Linked List

recursive method to print linked list backwards

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#1 hidden_within  Icon User is offline

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Linked List

Post icon  Posted 28 October 2009 - 11:37 AM

Anyone have any suggestion on writing a method to print a linked list backwards?
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#2 KYA  Icon User is offline

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Re: Linked List

Posted 28 October 2009 - 11:39 AM

Is it doubly linked?
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#3 cfoley  Icon User is offline

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Re: Linked List

Posted 28 October 2009 - 11:53 AM

If it's singly linked call the next iteration before you print the current item. That way you work your way to the end of the list and then print out each node as you go back along the stack. The end result will be your list printed out in reverse order.
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Re: Linked List

Posted 28 October 2009 - 12:04 PM

its a single linked list. I dont quite understand

Quote

call the next iteration before you print the current item. That way you work your way to the end of the list and then print out each node as you go back along the stack

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Re: Linked List

Posted 28 October 2009 - 12:43 PM

This is what I have so far but I keep getting an error "Cannot find symbol error"

Will this code work to print the linked list backwards?


import java.util.NoSuchElementException;

public abstract class LinkedListClass<T> implements LinkedListADT<T>
{
	protected class LinkedListNode<T> implements Cloneable
	{
		public T info;
		public LinkedListNode<T> link;

		   //Default constructor
		   //Postcondition: info = null; link = null;
		public LinkedListNode()
		{
			info = null;
			link = null;
		}

		   //Constructor with parameters
		   //This method sets info pointing to the object to
		   //which elem points to and link is set to point to
		   //the object to which ptr points to.
		   //Postcondition:  info = elem; link = ptr;
		public LinkedListNode(T elem, LinkedListNode<T> ptr)
		{
			info = elem;
			link = ptr;
		}

		   //Returns a copy of objects data in store.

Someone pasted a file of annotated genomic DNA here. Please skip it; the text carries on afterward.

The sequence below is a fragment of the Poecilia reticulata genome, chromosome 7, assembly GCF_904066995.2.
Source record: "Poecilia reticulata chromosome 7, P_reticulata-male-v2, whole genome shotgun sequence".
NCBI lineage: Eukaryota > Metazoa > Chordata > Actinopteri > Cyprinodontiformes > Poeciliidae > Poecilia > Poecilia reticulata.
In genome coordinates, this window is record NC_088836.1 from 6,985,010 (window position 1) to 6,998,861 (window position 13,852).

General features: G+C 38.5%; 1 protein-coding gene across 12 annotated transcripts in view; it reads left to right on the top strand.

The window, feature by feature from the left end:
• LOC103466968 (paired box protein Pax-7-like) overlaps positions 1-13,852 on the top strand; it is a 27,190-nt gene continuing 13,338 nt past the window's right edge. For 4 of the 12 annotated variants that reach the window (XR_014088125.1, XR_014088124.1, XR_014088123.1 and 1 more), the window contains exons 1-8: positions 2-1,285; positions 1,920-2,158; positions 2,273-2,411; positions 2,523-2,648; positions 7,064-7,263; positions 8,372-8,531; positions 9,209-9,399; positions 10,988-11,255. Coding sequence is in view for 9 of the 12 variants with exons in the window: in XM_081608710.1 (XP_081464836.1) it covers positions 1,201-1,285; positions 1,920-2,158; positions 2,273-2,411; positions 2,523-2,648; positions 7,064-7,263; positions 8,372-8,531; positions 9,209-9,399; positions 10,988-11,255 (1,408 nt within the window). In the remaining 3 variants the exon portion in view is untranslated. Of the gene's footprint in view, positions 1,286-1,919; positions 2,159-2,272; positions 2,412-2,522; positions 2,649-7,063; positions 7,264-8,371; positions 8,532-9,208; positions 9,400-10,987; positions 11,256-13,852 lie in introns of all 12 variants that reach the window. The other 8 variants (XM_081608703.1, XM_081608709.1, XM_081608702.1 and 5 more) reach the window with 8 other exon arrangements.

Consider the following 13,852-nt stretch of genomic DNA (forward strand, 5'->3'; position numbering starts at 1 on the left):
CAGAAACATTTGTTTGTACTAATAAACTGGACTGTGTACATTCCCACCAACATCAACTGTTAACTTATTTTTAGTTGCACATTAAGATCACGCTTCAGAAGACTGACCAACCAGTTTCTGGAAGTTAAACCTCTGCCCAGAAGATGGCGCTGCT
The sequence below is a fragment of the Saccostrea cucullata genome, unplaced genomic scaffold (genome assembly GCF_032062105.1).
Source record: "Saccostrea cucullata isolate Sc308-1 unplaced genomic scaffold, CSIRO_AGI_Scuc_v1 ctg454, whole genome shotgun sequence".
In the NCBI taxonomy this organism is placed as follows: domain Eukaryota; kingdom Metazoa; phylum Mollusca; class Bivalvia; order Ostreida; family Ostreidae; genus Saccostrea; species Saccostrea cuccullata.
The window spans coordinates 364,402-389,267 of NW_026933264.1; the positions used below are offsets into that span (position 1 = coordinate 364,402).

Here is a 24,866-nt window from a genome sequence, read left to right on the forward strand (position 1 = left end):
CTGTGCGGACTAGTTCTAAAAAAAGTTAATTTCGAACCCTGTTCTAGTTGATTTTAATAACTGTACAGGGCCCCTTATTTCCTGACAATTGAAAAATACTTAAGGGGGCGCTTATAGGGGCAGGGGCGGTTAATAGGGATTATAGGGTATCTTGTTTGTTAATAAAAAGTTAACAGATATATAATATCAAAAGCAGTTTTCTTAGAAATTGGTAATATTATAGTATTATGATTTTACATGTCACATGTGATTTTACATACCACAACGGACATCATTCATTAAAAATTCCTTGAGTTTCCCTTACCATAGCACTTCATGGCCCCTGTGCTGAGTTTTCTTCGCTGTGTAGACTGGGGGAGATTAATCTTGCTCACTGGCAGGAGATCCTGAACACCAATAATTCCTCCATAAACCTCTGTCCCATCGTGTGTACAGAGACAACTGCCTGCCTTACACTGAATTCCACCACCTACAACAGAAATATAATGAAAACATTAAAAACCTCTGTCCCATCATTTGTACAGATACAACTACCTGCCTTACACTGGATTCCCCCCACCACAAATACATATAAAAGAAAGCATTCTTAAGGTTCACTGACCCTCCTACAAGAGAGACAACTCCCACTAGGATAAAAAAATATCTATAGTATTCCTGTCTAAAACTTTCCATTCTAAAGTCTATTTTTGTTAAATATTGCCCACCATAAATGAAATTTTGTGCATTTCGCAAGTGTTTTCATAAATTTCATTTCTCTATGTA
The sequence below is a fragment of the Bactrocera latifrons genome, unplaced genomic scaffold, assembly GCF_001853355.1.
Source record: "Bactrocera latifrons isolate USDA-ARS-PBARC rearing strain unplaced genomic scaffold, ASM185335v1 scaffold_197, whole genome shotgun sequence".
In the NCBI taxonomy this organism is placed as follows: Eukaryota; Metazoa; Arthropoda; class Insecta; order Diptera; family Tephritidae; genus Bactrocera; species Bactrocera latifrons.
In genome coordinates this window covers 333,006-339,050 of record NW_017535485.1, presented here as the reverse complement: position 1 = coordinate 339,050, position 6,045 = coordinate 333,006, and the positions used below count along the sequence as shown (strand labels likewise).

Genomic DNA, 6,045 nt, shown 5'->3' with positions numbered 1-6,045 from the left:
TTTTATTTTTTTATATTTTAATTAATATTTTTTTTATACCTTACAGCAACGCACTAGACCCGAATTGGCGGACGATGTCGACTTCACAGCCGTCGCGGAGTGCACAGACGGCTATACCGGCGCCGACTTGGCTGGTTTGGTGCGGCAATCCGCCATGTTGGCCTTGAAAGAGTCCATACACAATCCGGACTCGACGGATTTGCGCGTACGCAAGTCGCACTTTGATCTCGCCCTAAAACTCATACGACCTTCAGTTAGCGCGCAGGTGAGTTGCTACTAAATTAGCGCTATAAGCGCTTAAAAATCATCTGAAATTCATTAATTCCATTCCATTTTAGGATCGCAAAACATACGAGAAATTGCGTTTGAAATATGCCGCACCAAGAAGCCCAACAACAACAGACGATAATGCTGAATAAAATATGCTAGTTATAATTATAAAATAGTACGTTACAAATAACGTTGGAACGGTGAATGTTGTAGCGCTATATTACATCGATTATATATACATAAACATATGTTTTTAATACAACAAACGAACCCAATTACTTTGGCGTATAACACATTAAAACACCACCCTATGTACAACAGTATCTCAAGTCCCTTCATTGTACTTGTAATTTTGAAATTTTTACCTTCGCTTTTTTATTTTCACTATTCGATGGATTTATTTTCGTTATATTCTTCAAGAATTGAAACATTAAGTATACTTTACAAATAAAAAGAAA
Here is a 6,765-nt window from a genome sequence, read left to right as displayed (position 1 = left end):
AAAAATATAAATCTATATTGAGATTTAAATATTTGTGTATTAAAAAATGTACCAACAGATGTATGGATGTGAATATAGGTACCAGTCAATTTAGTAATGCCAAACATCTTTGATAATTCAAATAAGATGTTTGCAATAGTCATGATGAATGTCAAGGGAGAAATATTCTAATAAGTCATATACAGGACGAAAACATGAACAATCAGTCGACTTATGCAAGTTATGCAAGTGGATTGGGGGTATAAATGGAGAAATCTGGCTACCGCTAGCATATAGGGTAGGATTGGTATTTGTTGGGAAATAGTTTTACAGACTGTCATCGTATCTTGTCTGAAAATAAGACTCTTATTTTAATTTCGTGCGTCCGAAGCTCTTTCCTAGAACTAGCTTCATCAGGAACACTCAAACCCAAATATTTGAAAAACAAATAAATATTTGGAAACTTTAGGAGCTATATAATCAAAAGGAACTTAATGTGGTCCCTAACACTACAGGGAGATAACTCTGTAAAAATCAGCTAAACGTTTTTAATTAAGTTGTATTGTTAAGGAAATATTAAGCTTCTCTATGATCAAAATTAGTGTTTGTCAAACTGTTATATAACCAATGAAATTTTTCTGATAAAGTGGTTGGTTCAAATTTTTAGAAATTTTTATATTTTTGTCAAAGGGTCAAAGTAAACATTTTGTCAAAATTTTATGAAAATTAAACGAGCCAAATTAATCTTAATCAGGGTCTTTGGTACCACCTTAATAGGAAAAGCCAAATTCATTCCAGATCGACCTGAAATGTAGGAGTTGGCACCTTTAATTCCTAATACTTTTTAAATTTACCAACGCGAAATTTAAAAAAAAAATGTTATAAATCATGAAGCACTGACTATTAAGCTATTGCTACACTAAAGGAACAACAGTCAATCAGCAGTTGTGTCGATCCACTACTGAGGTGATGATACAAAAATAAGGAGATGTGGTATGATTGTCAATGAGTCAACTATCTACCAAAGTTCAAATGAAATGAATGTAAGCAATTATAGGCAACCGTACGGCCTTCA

//This method clones only the references stored in
		   //the node. The objects that the nodes point to
		   //are not cloned.
		public Object clone()
		{
			LinkedListNode<T> copy = null;

			try
			{
				copy = (LinkedListNode<T>) super.clone();

			}
			catch (CloneNotSupportedException e)
			{
				return null;
			}

			return copy;
		}

		   //Method to return the info as a string.
		   //Postcondition: info as a String object is
		   //			   returned.
		public String toString()
		{
			return info.toString();
		}
	} //end class LinkedListNode


	public class LinkedListIterator<T>
	{
		protected LinkedListNode<T> current;  //variable to
											  //point to the
											  //current node in
											  //list
		protected LinkedListNode<T> previous; //variable to
											  //point to the
											  //node before the
											  //current node

		   //Default constructor
		   //Sets current to point to the first node in the
		   //list and sets previous to null.
		   //Postcondition: current = first; previous = null;
		public LinkedListIterator()
		{
			current = (LinkedListNode<T>) first;
			previous = null;
		}

		   //Method to reset the iterator to the first node
		   //in the list.
		   //Postcondition: current = first; previous = null;
		public void reset()
		{
			current = (LinkedListNode<T>) first;
			previous = null;
		}

		   //Method to return a reference of the info of the
		   //current node in the list and to advance iterator
		   //to the next node.
		   //Postcondition: previous = current;
		   //			   current = current.link;
		   //			   A refrence of the current node
		   //			   is returned.
		public T next()
		{
			if (!hasNext())
				throw new NoSuchElementException();

			LinkedListNode<T> temp = current;

			previous = current;
			current = current.link;

			return temp.info;
		}

			//Method to determine whether there is a next
			//element in the list.
			//Postcondition: Returns true if there is a next
			//			   node in the list; otherwise
			//			   returns false.
		public boolean hasNext()
		{
			return (current != null);
		}

		   //Method to remove the node currently pointed to
		   //by the iterator.
		   //Postcondition: If iterator is not null, then the
		   //			   node that the iterator points to
		   //			   is removed. Otherwise the method
		   //			   throws NoSuchElementException.
		public void remove()
		{
			if (current == null)
				throw new NoSuchElementException();

			if (current == first)
			{
				first = first.link;
				current = (LinkedListNode<T>) first;
				previous = null;